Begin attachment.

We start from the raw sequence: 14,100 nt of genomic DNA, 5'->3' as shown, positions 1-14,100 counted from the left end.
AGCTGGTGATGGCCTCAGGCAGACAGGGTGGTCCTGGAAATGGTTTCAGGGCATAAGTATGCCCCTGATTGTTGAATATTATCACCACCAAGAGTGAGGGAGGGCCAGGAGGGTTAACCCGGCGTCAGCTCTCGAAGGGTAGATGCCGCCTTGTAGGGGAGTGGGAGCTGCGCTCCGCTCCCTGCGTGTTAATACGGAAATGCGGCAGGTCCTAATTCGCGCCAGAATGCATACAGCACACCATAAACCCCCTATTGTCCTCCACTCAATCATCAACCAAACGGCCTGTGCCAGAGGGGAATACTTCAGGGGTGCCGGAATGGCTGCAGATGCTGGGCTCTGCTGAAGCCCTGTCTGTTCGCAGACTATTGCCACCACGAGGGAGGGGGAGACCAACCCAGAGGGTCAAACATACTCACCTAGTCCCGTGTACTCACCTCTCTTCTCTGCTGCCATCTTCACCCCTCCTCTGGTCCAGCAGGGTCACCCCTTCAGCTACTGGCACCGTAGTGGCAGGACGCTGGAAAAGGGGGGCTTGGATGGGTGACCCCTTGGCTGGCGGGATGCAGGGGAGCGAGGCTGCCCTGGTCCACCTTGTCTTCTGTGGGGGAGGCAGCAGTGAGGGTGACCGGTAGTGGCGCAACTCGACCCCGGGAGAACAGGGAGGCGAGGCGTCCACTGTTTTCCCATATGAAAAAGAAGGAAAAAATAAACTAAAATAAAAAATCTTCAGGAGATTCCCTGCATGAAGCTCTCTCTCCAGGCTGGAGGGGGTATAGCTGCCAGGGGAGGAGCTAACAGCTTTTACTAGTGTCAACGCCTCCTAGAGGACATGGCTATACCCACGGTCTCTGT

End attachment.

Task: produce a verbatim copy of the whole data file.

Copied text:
We start from the raw sequence: 14,100 nt of genomic DNA, 5'->3' as shown, positions 1-14,100 counted from the left end.
AGCTGGTGATGGCCTCAGGCAGACAGGGTGGTCCTGGAAATGGTTTCAGGGCATAAGTATGCCCCTGATTGTTGAATATTATCACCACCAAGAGTGAGGGAGGGCCAGGAGGGTTAACCCGGCGTCAGCTCTCGAAGGGTAGATGCCGCCTTGTAGGGGAGTGGGAGCTGCGCTCCGCTCCCTGCGTGTTAATACGGAAATGCGGCAGGTCCTAATTCGCGCCAGAATGCATACAGCACACCATAAACCCCCTATTGTCCTCCACTCAATCATCAACCAAACGGCCTGTGCCAGAGGGGAATACTTCAGGGGTGCCGGAATGGCTGCAGATGCTGGGCTCTGCTGAAGCCCTGTCTGTTCGCAGACTATTGCCACCACGAGGGAGGGGGAGACCAACCCAGAGGGTCAAACATACTCACCTAGTCCCGTGTACTCACCTCTCTTCTCTGCTGCCATCTTCACCCCTCCTCTGGTCCAGCAGGGTCACCCCTTCAGCTACTGGCACCGTAGTGGCAGGACGCTGGAAAAGGGGGGCTTGGATGGGTGACCCCTTGGCTGGCGGGATGCAGGGGAGCGAGGCTGCCCTGGTCCACCTTGTCTTCTGTGGGGGAGGCAGCAGTGAGGGTGACCGGTAGTGGCGCAACTCGACCCCGGGAGAACAGGGAGGCGAGGCGTCCACTGTTTTCCCATATGAAAAAGAAGGAAAAAATAAACTAAAATAAAAAATCTTCAGGAGATTCCCTGCATGAAGCTCTCTCTCCAGGCTGGAGGGGGTATAGCTGCCAGGGGAGGAGCTAACAGCTTTTACTAGTGTCAACGCCTCCTAGAGGACATGGCTATACCCACGGTCTCTGT